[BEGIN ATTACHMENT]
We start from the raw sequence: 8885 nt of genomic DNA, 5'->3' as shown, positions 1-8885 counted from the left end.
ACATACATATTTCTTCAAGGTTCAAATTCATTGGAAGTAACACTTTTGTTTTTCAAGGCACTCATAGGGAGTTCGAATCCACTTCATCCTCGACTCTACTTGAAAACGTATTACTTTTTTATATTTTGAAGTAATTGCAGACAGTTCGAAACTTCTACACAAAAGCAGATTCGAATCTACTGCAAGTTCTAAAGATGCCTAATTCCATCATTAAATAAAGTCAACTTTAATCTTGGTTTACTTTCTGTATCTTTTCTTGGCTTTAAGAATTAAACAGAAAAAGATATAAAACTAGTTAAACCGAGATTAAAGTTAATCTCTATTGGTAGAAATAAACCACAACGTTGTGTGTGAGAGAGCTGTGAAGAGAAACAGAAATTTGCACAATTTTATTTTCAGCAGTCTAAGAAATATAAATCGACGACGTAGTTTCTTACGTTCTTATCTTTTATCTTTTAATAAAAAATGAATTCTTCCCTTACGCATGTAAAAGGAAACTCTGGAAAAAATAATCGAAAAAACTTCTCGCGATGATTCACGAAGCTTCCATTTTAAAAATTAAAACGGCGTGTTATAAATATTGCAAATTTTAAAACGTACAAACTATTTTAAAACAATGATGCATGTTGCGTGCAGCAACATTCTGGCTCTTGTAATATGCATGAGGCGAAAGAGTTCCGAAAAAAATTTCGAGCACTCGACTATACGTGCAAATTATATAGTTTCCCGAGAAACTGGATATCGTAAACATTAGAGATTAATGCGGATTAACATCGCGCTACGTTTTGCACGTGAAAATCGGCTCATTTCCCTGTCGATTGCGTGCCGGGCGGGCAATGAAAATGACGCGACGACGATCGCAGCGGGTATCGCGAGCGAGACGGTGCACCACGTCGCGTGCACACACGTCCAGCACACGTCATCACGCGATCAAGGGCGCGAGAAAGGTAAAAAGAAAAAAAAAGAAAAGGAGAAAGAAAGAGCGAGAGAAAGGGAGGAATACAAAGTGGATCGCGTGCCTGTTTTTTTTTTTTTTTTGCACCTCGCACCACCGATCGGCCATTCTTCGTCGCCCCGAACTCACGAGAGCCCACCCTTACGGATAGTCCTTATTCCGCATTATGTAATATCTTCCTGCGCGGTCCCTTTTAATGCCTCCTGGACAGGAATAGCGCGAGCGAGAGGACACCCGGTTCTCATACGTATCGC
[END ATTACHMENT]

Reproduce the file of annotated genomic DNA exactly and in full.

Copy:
We start from the raw sequence: 8885 nt of genomic DNA, 5'->3' as shown, positions 1-8885 counted from the left end.
ACATACATATTTCTTCAAGGTTCAAATTCATTGGAAGTAACACTTTTGTTTTTCAAGGCACTCATAGGGAGTTCGAATCCACTTCATCCTCGACTCTACTTGAAAACGTATTACTTTTTTATATTTTGAAGTAATTGCAGACAGTTCGAAACTTCTACACAAAAGCAGATTCGAATCTACTGCAAGTTCTAAAGATGCCTAATTCCATCATTAAATAAAGTCAACTTTAATCTTGGTTTACTTTCTGTATCTTTTCTTGGCTTTAAGAATTAAACAGAAAAAGATATAAAACTAGTTAAACCGAGATTAAAGTTAATCTCTATTGGTAGAAATAAACCACAACGTTGTGTGTGAGAGAGCTGTGAAGAGAAACAGAAATTTGCACAATTTTATTTTCAGCAGTCTAAGAAATATAAATCGACGACGTAGTTTCTTACGTTCTTATCTTTTATCTTTTAATAAAAAATGAATTCTTCCCTTACGCATGTAAAAGGAAACTCTGGAAAAAATAATCGAAAAAACTTCTCGCGATGATTCACGAAGCTTCCATTTTAAAAATTAAAACGGCGTGTTATAAATATTGCAAATTTTAAAACGTACAAACTATTTTAAAACAATGATGCATGTTGCGTGCAGCAACATTCTGGCTCTTGTAATATGCATGAGGCGAAAGAGTTCCGAAAAAAATTTCGAGCACTCGACTATACGTGCAAATTATATAGTTTCCCGAGAAACTGGATATCGTAAACATTAGAGATTAATGCGGATTAACATCGCGCTACGTTTTGCACGTGAAAATCGGCTCATTTCCCTGTCGATTGCGTGCCGGGCGGGCAATGAAAATGACGCGACGACGATCGCAGCGGGTATCGCGAGCGAGACGGTGCACCACGTCGCGTGCACACACGTCCAGCACACGTCATCACGCGATCAAGGGCGCGAGAAAGGTAAAAAGAAAAAAAAAGAAAAGGAGAAAGAAAGAGCGAGAGAAAGGGAGGAATACAAAGTGGATCGCGTGCCTGTTTTTTTTTTTTTTTTGCACCTCGCACCACCGATCGGCCATTCTTCGTCGCCCCGAACTCACGAGAGCCCACCCTTACGGATAGTCCTTATTCCGCATTATGTAATATCTTCCTGCGCGGTCCCTTTTAATGCCTCCTGGACAGGAATAGCGCGAGCGAGAGGACACCCGGTTCTCATACGTATCGC